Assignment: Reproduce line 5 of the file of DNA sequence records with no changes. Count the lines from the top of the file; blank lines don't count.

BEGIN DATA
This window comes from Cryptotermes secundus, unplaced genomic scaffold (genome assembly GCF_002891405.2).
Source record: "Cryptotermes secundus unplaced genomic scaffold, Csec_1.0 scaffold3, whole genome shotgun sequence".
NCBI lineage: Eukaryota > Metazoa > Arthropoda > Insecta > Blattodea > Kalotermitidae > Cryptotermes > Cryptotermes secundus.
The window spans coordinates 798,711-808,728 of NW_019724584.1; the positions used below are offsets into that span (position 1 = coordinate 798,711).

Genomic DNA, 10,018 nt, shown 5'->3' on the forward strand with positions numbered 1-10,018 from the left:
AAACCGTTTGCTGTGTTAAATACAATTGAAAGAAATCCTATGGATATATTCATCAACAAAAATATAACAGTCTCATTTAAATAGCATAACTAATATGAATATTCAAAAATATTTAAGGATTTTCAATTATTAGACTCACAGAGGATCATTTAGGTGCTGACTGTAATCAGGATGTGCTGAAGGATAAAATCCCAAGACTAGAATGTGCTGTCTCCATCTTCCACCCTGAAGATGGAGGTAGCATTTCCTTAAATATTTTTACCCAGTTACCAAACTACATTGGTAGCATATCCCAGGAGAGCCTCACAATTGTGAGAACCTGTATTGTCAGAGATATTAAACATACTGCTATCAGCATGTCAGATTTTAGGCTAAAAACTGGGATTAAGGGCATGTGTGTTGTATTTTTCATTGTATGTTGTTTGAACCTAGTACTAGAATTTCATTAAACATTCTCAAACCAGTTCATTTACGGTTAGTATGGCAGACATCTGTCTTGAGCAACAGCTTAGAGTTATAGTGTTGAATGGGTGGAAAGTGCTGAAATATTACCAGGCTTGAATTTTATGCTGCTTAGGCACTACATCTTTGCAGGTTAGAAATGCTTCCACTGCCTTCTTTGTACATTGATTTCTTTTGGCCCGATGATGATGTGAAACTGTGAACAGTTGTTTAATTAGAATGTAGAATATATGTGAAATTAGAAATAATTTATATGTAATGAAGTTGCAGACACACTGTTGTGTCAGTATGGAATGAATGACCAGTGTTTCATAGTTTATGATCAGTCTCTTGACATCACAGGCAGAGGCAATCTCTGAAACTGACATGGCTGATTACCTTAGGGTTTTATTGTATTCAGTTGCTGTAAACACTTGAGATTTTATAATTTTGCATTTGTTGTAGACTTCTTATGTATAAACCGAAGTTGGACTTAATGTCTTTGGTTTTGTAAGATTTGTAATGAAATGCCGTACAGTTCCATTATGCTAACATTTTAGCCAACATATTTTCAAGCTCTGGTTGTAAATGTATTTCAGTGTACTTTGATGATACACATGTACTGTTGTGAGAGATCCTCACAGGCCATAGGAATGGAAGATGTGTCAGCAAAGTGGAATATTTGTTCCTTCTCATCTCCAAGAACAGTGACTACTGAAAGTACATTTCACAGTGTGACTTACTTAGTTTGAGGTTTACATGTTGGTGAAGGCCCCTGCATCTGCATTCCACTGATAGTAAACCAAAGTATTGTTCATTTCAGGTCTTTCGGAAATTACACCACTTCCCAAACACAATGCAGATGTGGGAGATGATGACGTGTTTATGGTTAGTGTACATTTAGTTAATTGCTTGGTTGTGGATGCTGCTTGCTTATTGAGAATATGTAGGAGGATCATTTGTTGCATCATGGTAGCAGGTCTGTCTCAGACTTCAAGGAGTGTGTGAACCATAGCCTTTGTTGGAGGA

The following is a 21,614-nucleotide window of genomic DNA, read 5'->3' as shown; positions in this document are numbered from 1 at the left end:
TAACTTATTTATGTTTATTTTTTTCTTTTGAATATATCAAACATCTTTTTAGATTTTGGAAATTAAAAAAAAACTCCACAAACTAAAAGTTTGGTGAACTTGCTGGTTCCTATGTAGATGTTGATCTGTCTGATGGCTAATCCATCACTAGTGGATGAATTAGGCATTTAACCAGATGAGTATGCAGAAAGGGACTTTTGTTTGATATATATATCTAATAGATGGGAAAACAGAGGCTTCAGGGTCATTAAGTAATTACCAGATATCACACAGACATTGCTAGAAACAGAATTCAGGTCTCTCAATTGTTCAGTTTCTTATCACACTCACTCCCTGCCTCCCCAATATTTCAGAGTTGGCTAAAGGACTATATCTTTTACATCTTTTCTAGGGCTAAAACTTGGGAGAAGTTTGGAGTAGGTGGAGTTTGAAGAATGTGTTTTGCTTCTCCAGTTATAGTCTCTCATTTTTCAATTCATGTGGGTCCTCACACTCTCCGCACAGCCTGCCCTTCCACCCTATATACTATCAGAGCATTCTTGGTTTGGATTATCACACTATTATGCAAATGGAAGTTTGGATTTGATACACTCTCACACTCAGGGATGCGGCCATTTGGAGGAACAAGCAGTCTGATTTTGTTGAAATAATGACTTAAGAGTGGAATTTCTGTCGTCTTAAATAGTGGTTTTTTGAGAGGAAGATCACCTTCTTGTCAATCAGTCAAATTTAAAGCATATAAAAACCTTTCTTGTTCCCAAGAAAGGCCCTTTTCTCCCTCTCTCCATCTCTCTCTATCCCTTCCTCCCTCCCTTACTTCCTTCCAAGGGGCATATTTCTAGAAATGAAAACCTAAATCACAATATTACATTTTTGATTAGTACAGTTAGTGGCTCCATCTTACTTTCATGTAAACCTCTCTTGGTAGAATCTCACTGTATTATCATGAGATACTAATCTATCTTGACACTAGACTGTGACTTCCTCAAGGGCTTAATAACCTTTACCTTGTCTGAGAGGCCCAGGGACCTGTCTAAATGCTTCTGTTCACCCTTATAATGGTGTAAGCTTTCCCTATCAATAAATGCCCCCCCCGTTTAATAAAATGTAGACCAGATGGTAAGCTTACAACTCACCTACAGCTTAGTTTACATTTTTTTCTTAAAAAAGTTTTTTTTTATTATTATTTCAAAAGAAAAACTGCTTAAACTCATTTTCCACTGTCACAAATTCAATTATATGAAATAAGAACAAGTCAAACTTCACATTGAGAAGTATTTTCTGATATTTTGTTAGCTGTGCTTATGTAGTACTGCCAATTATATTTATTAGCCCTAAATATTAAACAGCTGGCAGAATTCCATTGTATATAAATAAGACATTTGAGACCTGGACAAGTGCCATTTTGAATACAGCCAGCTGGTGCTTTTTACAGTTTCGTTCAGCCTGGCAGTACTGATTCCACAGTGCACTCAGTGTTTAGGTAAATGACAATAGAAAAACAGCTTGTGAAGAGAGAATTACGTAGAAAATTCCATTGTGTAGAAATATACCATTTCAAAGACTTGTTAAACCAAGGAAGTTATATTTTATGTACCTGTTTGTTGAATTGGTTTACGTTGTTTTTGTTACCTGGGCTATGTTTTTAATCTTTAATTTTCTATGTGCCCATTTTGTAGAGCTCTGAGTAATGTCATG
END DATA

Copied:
Genomic DNA, 10,018 nt, shown 5'->3' on the forward strand with positions numbered 1-10,018 from the left: